For whatever reason I focused more on computers than on writing; maybe it was the first PC that got home when I was 10 or 11. I quickly progressed from Spectrum BASIC to gwbasic to qbasic to Turbo Basic to QuickBasic. I soon outgrew them and heard the “real” programmers used this thing called C++, so armed with a book and a copy of Borland C++, I started dereferencing null pointers. I was 13 and I never looked back.
My first public things started happening in 1995 and 1996, when I was 14 or 15. I had a shitty joystick, so I wrote this little TSR that created a “dead zone” around the center to reduce noise, and uploaded it to SIMTEL. Amazingly enough, it’s still mirrored in a couple of places.
At that time my high school ran a writing contest. I wrote three short stories (some available here) and entered them under different pseudonyms, as per the rules. On the awards day, I was a little sad when the 3rd and 2nd place winners were announced and they weren’t my stories. Then the jury said three outstanding stories would share the first prize. They opened the first pseudonym envelope,… and you can guess what happened. By the third time I got up to the stage I was about to die of embarrassment. The following year I tried to pull the same trick by submitting three more stories, but this time only one won.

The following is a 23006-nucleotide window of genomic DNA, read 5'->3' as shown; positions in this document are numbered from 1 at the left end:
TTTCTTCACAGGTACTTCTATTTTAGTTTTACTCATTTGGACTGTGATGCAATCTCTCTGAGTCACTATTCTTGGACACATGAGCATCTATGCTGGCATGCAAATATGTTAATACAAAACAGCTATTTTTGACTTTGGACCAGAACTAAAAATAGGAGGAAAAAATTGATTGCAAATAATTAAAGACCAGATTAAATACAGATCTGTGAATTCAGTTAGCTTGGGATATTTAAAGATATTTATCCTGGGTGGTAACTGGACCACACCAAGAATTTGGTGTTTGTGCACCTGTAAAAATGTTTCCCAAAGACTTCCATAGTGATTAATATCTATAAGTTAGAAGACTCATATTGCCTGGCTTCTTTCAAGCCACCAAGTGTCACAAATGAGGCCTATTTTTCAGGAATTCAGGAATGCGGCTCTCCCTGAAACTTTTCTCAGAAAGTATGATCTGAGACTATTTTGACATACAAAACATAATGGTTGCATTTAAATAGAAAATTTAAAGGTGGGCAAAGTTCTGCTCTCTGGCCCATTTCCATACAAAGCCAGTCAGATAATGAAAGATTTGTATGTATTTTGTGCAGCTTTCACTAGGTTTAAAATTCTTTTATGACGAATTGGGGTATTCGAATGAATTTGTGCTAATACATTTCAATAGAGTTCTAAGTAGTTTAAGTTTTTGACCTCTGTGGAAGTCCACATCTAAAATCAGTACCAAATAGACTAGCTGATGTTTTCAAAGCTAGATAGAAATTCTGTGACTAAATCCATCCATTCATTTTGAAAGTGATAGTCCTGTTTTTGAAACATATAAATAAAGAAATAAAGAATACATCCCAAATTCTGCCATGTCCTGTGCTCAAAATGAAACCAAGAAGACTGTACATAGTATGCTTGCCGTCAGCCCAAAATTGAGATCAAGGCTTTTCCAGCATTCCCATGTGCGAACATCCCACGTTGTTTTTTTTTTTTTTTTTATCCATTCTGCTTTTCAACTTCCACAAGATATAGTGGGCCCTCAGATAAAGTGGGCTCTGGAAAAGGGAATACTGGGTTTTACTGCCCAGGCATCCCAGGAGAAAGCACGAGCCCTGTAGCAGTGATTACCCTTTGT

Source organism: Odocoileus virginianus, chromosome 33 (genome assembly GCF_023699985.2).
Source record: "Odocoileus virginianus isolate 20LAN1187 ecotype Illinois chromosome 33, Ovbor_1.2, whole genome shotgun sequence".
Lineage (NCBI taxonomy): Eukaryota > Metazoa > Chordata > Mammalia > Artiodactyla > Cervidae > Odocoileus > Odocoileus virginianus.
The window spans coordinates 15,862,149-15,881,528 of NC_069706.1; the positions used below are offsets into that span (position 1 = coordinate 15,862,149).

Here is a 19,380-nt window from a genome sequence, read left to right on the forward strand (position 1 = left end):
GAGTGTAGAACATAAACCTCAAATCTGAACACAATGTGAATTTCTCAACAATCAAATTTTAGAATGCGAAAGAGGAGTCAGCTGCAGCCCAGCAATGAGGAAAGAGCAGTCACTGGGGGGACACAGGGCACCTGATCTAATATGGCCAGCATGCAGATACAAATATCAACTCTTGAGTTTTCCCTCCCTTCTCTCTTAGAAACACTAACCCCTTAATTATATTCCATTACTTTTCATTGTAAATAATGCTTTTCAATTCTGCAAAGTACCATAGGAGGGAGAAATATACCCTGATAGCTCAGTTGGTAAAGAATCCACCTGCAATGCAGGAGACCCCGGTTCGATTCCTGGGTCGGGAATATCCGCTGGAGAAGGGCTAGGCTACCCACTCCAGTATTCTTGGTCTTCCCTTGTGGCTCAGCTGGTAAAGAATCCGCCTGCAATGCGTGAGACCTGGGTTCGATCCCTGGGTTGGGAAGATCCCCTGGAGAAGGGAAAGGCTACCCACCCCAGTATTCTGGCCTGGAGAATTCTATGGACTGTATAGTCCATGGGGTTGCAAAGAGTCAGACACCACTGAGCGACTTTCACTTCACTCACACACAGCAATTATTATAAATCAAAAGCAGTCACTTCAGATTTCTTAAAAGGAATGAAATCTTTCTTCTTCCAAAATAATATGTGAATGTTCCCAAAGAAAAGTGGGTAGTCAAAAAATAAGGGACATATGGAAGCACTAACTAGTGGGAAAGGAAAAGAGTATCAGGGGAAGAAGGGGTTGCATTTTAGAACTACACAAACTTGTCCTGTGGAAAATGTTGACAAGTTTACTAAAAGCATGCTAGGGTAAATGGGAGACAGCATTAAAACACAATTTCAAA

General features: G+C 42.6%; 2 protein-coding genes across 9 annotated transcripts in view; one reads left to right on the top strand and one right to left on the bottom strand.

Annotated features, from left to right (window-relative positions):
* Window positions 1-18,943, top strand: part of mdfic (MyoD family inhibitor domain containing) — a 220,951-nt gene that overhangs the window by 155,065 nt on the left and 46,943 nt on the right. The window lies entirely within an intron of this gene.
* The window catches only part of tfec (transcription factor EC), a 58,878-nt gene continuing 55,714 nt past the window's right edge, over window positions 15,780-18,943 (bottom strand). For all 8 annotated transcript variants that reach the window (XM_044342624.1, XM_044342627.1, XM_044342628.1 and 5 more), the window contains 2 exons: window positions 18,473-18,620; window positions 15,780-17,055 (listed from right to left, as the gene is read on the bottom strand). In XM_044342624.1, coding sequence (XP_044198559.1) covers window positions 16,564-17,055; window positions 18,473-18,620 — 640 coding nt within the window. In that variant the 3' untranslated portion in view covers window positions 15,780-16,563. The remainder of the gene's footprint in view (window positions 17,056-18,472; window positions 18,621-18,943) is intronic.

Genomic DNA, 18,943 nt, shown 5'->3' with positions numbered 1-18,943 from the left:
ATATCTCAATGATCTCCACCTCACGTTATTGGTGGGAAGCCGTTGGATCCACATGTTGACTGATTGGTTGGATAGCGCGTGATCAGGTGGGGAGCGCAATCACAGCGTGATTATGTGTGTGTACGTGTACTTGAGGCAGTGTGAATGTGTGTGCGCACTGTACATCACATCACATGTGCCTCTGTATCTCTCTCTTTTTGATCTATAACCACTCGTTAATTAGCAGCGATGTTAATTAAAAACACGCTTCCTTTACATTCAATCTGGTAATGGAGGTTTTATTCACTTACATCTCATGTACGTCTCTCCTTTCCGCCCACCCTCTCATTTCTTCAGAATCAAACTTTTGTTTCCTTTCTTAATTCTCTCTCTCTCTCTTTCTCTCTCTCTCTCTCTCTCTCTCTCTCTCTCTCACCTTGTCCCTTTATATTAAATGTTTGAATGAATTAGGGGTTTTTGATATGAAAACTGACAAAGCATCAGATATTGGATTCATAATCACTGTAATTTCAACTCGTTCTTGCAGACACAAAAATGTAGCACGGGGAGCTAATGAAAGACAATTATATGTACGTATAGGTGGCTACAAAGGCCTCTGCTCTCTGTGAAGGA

I got my first job in 1996, writing accounting software for a real estate development company. It was a couple of hours a week, after high school, but for the first time I realized I enjoyed programming in general, not just programming whatever I wanted (which was invariably games).
I was never very much into sports, except for practicing Tae Kwon Do since I was 6, but by my late teens I was playing a lot of football (the real one, played with your feet), doing weight training, and finally getting my black belt (then I spent the next decade becoming lazy and fat, and just now I’m getting back in shape. Don’t do that; it’s easier to stay fit than to recover from a lost decade).